Here are my top five of thoughts on rewards
1. The big occasion
I recall my own school’s prize days in the 70’s, long speeches I never followed, and a day off in lieu granted by the speakers wife usually!. We will shortly hold our school presentation evening, we use the local “Albert Hall ( Nottingham sorry not London). We have an evening with a few short speeches, aimed at the pupils, parents and teachers. We have our honours, about 75 pupils for subjects, for contribution, for effort for battling against the odds and for achievement. Every year will be represented, every ability but sure emphasis rests with the Y13 and Y11 who will be the role models others can aspire to. The pupils who watch can see that they too can ‘make it’ yes they can, they really can, because these are our pupils from our school who have enjoyed success. The bulk of the evening will be a musical celebration with the best of our orchestras, music groups and choirs. It will be top quality and uplifting for all in a way only music can do. The audience will be staff and parents, grandparents ex students guests. When our previous Head suggested the event, many of us thought it would last a few years but here we are 22 years worth of celebrations on.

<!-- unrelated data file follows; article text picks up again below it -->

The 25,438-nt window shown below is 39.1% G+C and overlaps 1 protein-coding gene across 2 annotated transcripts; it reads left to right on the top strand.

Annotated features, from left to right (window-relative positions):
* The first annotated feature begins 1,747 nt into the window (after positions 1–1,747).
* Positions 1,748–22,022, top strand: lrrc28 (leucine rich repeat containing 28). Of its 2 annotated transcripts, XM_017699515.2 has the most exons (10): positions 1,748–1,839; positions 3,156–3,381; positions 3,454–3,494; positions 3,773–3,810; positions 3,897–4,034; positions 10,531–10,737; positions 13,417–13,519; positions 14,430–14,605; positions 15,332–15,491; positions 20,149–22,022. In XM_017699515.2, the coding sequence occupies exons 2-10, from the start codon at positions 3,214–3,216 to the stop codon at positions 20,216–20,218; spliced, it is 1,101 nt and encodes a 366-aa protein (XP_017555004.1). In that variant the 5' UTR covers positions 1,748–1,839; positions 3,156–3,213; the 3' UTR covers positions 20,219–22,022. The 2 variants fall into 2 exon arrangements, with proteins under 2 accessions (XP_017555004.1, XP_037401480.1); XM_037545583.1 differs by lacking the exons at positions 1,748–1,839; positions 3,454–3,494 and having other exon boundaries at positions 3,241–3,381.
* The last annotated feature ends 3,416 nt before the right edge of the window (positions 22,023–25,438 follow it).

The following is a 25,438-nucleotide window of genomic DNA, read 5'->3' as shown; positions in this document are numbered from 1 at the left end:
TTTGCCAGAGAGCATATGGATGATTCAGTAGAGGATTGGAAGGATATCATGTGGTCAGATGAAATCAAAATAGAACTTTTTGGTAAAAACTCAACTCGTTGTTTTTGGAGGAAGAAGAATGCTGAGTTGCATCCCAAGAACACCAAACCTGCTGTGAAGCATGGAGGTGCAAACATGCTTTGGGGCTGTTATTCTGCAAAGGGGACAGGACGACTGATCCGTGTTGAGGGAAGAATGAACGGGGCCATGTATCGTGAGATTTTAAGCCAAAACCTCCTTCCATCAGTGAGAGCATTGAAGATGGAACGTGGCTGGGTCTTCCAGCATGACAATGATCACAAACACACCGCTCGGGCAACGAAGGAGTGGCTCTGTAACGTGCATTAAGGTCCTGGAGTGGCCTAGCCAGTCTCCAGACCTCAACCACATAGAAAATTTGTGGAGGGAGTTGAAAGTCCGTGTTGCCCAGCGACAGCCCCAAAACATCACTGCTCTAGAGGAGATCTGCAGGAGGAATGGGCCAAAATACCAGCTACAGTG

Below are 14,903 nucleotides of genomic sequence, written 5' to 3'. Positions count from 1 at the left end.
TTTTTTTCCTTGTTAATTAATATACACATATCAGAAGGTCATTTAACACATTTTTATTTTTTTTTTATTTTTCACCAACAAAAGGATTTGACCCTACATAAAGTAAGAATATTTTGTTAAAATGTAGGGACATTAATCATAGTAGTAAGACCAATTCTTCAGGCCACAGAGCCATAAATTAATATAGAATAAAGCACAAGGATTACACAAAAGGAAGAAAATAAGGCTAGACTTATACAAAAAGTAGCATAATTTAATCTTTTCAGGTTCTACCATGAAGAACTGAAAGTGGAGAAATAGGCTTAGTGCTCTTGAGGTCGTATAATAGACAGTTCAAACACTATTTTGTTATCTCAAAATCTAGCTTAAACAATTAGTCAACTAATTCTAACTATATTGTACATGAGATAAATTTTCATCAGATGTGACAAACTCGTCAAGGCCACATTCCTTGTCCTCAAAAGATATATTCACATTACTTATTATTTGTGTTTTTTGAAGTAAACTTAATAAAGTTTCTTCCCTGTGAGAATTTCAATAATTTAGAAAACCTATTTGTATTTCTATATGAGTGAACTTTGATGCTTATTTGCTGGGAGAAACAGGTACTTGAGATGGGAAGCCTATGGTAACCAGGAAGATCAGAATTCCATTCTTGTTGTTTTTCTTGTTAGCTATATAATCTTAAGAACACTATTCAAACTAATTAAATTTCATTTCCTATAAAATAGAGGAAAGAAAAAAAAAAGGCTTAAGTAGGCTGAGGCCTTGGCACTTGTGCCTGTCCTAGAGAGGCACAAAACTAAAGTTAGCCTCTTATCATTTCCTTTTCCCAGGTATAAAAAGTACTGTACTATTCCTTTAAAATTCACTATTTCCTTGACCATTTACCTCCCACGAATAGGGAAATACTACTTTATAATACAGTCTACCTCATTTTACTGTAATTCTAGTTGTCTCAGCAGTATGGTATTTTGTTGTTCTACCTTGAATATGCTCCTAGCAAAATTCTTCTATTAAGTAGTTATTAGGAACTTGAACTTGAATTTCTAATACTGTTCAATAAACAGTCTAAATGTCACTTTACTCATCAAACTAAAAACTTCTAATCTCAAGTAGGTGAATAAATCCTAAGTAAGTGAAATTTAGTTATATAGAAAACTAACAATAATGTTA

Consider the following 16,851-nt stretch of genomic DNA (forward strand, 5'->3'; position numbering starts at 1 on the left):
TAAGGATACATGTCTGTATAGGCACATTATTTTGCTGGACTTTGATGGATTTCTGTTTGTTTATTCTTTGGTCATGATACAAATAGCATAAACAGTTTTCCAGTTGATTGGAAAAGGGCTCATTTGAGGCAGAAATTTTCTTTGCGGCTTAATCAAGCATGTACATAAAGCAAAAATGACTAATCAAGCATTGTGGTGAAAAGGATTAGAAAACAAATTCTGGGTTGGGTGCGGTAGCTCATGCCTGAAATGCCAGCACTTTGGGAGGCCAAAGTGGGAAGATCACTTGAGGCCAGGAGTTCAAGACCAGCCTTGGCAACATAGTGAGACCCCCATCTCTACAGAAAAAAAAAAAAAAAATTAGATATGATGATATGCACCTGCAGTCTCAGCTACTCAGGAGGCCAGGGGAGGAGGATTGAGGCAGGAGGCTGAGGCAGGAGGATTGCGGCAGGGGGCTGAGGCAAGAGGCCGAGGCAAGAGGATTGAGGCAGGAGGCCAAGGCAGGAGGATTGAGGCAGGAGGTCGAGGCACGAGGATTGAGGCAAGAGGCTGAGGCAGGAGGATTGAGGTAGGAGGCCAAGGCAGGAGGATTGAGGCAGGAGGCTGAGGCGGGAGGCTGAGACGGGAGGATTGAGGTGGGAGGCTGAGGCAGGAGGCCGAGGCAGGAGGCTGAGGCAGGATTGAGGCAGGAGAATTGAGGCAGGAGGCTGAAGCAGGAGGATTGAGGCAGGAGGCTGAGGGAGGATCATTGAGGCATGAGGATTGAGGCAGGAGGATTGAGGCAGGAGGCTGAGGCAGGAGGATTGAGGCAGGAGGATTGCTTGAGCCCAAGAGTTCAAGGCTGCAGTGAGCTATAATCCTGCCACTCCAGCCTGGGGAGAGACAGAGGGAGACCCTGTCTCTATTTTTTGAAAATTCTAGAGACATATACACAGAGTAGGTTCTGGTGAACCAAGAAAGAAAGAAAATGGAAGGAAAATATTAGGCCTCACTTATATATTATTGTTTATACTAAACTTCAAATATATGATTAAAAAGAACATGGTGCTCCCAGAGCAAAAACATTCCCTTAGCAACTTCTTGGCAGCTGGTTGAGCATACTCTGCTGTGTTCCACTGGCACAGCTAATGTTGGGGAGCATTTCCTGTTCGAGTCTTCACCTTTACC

We used to celebrate sport that evening too but this made for a very long evening. So we now have a separate sports event on a Friday afternoon in October – local sports stars generously come and help us celebrate. Our competitive teams, our sports stars, our selected pupils and our internal house teams ( swimming gala athletics football, rugby cricket cross country….you know the sort) video clips and some good humour from the staff too. A great event to mark the work of hundreds of pupils and of course PE staff and all those who take teams and go the extra distance literally.
2 The extraordinary occasion.
Not so long ago we worried that our post 16 students were getting lots of advice, lots of suggestions as to how to improve and messages from me and others to ‘work harder’. We felt the need for a rebalance and introduced an ‘Oscars” – students nominated by staff not just because they were achieving but because they were trying, they had listened and learnt, and they were progressing. A message publicly that we have noticed and we say well done. We repeat these medal awards at the very end of the year on the day they dress up as Y11 and we say farewell. In other year groups we applaud the sports teams weekly, we offer the certificates for getting into a special place.
3 The bread and butter.